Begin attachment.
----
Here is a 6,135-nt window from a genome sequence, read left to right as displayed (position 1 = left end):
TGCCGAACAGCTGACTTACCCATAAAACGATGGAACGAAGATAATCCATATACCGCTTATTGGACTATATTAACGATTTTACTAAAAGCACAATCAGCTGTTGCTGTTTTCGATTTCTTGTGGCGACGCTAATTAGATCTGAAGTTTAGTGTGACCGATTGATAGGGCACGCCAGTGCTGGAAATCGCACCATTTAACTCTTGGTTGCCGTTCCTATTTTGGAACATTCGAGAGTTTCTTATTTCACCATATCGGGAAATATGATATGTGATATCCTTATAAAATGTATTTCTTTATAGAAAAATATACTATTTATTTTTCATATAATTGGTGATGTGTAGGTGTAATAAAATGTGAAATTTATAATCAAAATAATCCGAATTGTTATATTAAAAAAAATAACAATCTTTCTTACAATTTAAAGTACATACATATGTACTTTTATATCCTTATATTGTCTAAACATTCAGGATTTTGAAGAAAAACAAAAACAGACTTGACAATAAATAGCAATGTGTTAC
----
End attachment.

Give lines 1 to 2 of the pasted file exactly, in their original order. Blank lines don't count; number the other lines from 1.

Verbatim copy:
Here is a 6,135-nt window from a genome sequence, read left to right as displayed (position 1 = left end):
TGCCGAACAGCTGACTTACCCATAAAACGATGGAACGAAGATAATCCATATACCGCTTATTGGACTATATTAACGATTTTACTAAAAGCACAATCAGCTGTTGCTGTTTTCGATTTCTTGTGGCGACGCTAATTAGATCTGAAGTTTAGTGTGACCGATTGATAGGGCACGCCAGTGCTGGAAATCGCACCATTTAACTCTTGGTTGCCGTTCCTATTTTGGAACATTCGAGAGTTTCTTATTTCACCATATCGGGAAATATGATATGTGATATCCTTATAAAATGTATTTCTTTATAGAAAAATATACTATTTATTTTTCATATAATTGGTGATGTGTAGGTGTAATAAAATGTGAAATTTATAATCAAAATAATCCGAATTGTTATATTAAAAAAAATAACAATCTTTCTTACAATTTAAAGTACATACATATGTACTTTTATATCCTTATATTGTCTAAACATTCAGGATTTTGAAGAAAAACAAAAACAGACTTGACAATAAATAGCAATGTGTTAC